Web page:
Let me place on record some of the figures involved so that hon. members may have a greater appreciation of the situation. I shall not mention the authority for my figures, but I can assure the house that it is a thoroughly reliable one. I accept the challenge of anyone who doubts it. These figures show that personal individual holdings in liquid resources, made up of bank deposits and government

bonds, amount to about $1,025 per capita. I give this figure in comparison with that of 1939, at which time we had about $300 per capita, and with that of 1926 with a per capita of $185. To-day we have a total of six and one-quarter billions in bank deposits alone, and six billions in bonds held by Canadians, These are bank deposits, and currency in the hands of individuals. This is money in the tills of merchants, money that is hoarded or hidden. Even our bonds must be considered liquid resources, because every Canadian bondholder understands that if he wishes to realize on his bonds he is free to cash them.

This serves to increase the pressure upon the limited supply of goods. If I were to remind the house that we financed the speculative bubble of 1929 on about two and a third billions of dollars, I believe hon. members would appreciate something of the courage of the Minister of Finance and his colleagues when they seek to continue to give effect to this method of controlling prices. There was an incentive during'the war period to pass things by; people were willing to do without. People were willing to conserve their resources in the hope of winning the war. But there is at the present time the tendency-and the debate to which we listened this afternoon in relation to labour and their tendency to strike for higher wages provides all the evidence necessary to substantiate the statement I am about to make-on the part of our citizens to feel that unless they make their purchases now, increased costs will push the price of products beyond their reach. They do not know what may happen. We have that as well to contend with. So that I feel that we have in this budget all the elements which will make problems greater for the administration in controlling prices. There is no incentive for industry to produce, which is the only thing that, in my opinion, will avoid inflation. More goods is the one remedy which would help to stem the dangers of inflation. Yet we find a tendency for labour to be seeking higher wages. Higher wages mean higher costs. This discourages industry; it discourages capital investment and it reduces production; yet no one is satisfied. That is one of the problems we face in the matter of subsidies. Those who receive them feel they are not getting enough; those taxpayers who are paying the subsidies feel that the recipients are receiving too much. It seems to me that the more government regulation you have, the more restricted our production will -be. As a matter of fact, if we continue with price ceilings on natural products for a great while longer we shall live in an economy of scarcity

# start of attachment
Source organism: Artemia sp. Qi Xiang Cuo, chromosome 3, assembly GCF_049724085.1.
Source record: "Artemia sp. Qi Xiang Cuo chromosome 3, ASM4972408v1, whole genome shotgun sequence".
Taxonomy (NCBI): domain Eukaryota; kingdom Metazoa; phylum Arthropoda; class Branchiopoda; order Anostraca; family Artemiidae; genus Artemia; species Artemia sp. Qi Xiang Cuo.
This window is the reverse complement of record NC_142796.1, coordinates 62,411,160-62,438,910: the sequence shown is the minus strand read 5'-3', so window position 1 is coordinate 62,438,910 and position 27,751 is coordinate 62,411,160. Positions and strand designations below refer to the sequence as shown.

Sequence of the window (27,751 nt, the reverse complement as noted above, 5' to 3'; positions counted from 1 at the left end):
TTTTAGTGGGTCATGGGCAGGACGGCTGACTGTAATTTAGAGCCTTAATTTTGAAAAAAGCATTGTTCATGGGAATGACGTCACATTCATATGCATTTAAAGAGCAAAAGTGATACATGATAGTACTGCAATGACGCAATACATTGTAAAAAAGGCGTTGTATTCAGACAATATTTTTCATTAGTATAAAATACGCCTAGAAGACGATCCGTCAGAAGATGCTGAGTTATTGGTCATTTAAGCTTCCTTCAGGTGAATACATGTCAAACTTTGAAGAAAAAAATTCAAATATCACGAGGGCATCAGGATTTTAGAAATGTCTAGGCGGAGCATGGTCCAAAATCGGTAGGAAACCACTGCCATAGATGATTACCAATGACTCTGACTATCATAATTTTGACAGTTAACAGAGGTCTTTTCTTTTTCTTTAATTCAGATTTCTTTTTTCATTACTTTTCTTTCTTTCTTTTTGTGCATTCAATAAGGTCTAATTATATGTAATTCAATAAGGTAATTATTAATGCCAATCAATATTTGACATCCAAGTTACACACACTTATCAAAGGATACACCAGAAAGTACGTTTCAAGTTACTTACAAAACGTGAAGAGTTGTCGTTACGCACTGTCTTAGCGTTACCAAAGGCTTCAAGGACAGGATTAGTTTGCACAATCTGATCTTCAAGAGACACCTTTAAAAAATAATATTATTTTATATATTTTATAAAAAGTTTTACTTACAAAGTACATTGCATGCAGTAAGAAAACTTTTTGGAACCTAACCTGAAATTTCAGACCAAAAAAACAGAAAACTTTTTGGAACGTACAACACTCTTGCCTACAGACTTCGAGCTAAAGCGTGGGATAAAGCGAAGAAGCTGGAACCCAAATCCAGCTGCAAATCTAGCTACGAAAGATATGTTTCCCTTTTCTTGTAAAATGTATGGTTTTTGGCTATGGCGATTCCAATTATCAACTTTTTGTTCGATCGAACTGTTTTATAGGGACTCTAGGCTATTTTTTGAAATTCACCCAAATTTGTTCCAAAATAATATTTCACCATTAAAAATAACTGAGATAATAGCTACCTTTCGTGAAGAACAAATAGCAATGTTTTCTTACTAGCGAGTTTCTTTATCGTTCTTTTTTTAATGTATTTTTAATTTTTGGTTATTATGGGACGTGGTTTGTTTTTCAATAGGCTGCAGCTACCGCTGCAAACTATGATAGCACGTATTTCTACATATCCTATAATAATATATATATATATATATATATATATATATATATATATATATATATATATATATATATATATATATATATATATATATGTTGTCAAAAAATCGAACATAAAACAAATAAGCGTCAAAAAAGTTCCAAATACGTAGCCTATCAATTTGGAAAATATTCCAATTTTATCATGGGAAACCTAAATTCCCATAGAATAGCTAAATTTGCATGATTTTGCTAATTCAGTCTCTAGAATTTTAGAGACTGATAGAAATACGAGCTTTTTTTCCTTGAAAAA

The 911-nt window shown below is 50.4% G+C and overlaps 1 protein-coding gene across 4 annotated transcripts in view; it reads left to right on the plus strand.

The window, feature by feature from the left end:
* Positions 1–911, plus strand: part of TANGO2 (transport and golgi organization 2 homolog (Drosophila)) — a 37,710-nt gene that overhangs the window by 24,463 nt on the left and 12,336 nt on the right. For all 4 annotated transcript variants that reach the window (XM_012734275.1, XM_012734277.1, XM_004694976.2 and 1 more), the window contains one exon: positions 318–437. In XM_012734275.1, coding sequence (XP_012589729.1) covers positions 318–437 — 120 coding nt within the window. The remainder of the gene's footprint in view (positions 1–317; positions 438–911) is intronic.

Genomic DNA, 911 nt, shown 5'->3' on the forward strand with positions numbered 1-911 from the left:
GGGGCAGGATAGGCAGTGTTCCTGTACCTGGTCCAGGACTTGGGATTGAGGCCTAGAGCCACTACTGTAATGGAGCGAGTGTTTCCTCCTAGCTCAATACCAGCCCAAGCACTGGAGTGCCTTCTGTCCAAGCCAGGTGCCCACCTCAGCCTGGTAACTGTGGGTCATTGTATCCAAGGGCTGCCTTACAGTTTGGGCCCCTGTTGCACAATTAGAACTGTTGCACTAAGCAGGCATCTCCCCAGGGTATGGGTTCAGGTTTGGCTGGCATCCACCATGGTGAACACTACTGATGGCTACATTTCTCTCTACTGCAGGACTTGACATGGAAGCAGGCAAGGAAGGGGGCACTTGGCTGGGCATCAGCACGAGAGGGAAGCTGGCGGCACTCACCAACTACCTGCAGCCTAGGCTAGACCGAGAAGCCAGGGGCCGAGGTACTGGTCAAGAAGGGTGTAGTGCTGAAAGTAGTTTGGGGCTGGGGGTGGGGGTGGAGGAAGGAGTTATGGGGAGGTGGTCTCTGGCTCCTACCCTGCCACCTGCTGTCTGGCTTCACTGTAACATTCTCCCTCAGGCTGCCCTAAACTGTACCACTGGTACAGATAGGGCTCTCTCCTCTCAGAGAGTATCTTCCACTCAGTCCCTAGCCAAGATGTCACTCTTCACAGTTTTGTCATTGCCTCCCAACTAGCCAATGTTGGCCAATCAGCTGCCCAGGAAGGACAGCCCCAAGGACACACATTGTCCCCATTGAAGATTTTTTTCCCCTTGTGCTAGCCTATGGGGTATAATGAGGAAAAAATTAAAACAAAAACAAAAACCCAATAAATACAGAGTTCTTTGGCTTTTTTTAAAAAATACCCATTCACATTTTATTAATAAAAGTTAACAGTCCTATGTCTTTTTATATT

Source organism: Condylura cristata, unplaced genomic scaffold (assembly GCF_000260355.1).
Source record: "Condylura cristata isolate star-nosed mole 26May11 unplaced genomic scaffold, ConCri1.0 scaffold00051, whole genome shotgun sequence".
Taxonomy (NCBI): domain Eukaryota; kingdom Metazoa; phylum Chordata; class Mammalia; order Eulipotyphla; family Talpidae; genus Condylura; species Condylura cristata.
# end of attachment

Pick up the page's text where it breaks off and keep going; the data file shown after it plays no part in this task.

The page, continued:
The Budget-Mr. Ashby

in what has always been recognized as a land of plenty, because incentives are needed to produce.

I am reminded that my time has nearly expired. I shall take only a moment or two

more.

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?

Some hon. MEMBERS:

Go ahead.

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PC

Wilfrid Garfield Case

Progressive Conservative

Mr. CASE:

I say to you, Mr. Speaker, in conclusion that I believe the real challenge to labour to-day is to seek to share the responsibilities of industry. Industry should be alive to the possibility of having labour represented on its boards of directors, so that they will know more about the problems of industry and will be able to appreciate better those problems. After all, labour is making an investment as well as capital, and each should share to some extent the advantages and the profits which result therefrom.

I will conclude by saying that the privileges we enjoy as a democratic country have been dearly won; let us seek to measure up to our responsibilities.

Mr. PATRICK H. ASHBY (Edmonton East): Mr. Speaker, the Social Credit group warmly and heartily endorses the recommendation which has been made by the hon. member for Calgary West (Mr. Smith). We feel that if the industrial relations committee of this house is set up at once, and if both parties to the present steel strike and all pending and threatened strikes are required to present themselves before the committee to give evidence and to attempt to iron out their difficulties, great good is sure to come of it. We believe that the people of Canada will welcome such an action on the part of this parliament. It is undoubtedly the wish of Canadians everywhere that this body do all it can to bring about industrial peace in Canada. But let it be understood that the setting up of this committee should in no way relieve the government from its responsibilities. I trust that the readiness of the Prime Minister (Mr. Mackenzie King) to accept the proposal of the hon. member for Calgary West does not mean that the government will attempt to shift its responsibility to an all-party committee. The government will be expected by the people to get busy in a real and determined effort to remove at the earliest possible time the basic reasons for labour unrest. It will be expected also to do all in its power through the use of present machinery to prevent further strikes and to reconcile differences between capital and labour.